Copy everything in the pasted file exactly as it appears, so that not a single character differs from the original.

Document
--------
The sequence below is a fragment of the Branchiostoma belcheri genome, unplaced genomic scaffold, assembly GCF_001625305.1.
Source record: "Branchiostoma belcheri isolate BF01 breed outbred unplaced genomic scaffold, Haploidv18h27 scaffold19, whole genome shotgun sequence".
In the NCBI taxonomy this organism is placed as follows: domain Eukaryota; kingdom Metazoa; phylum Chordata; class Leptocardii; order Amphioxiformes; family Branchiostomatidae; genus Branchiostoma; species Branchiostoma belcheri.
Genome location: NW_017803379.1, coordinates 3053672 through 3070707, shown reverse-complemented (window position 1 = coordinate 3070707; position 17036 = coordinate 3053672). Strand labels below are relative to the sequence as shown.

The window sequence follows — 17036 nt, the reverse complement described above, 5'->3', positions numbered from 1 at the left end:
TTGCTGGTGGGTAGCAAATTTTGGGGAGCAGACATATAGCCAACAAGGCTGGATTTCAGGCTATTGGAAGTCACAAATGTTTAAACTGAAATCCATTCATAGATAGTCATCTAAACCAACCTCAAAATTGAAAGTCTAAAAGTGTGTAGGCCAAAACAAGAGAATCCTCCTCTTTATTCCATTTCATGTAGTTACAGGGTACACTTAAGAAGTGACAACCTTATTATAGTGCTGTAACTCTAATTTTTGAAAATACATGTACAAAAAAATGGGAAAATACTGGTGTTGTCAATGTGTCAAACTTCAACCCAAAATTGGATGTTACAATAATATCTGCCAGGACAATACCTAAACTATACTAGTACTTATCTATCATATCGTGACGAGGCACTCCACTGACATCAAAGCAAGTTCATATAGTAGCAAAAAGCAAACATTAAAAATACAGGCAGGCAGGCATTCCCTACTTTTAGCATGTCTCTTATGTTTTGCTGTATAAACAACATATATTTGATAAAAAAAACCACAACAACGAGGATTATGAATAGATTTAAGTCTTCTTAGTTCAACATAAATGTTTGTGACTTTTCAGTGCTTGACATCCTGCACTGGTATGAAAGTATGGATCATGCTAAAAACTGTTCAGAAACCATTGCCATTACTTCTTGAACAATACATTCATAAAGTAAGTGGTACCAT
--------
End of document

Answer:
The sequence below is a fragment of the Branchiostoma belcheri genome, unplaced genomic scaffold, assembly GCF_001625305.1.
Source record: "Branchiostoma belcheri isolate BF01 breed outbred unplaced genomic scaffold, Haploidv18h27 scaffold19, whole genome shotgun sequence".
In the NCBI taxonomy this organism is placed as follows: domain Eukaryota; kingdom Metazoa; phylum Chordata; class Leptocardii; order Amphioxiformes; family Branchiostomatidae; genus Branchiostoma; species Branchiostoma belcheri.
Genome location: NW_017803379.1, coordinates 3053672 through 3070707, shown reverse-complemented (window position 1 = coordinate 3070707; position 17036 = coordinate 3053672). Strand labels below are relative to the sequence as shown.

The window sequence follows — 17036 nt, the reverse complement described above, 5'->3', positions numbered from 1 at the left end:
TTGCTGGTGGGTAGCAAATTTTGGGGAGCAGACATATAGCCAACAAGGCTGGATTTCAGGCTATTGGAAGTCACAAATGTTTAAACTGAAATCCATTCATAGATAGTCATCTAAACCAACCTCAAAATTGAAAGTCTAAAAGTGTGTAGGCCAAAACAAGAGAATCCTCCTCTTTATTCCATTTCATGTAGTTACAGGGTACACTTAAGAAGTGACAACCTTATTATAGTGCTGTAACTCTAATTTTTGAAAATACATGTACAAAAAAATGGGAAAATACTGGTGTTGTCAATGTGTCAAACTTCAACCCAAAATTGGATGTTACAATAATATCTGCCAGGACAATACCTAAACTATACTAGTACTTATCTATCATATCGTGACGAGGCACTCCACTGACATCAAAGCAAGTTCATATAGTAGCAAAAAGCAAACATTAAAAATACAGGCAGGCAGGCATTCCCTACTTTTAGCATGTCTCTTATGTTTTGCTGTATAAACAACATATATTTGATAAAAAAAACCACAACAACGAGGATTATGAATAGATTTAAGTCTTCTTAGTTCAACATAAATGTTTGTGACTTTTCAGTGCTTGACATCCTGCACTGGTATGAAAGTATGGATCATGCTAAAAACTGTTCAGAAACCATTGCCATTACTTCTTGAACAATACATTCATAAAGTAAGTGGTACCAT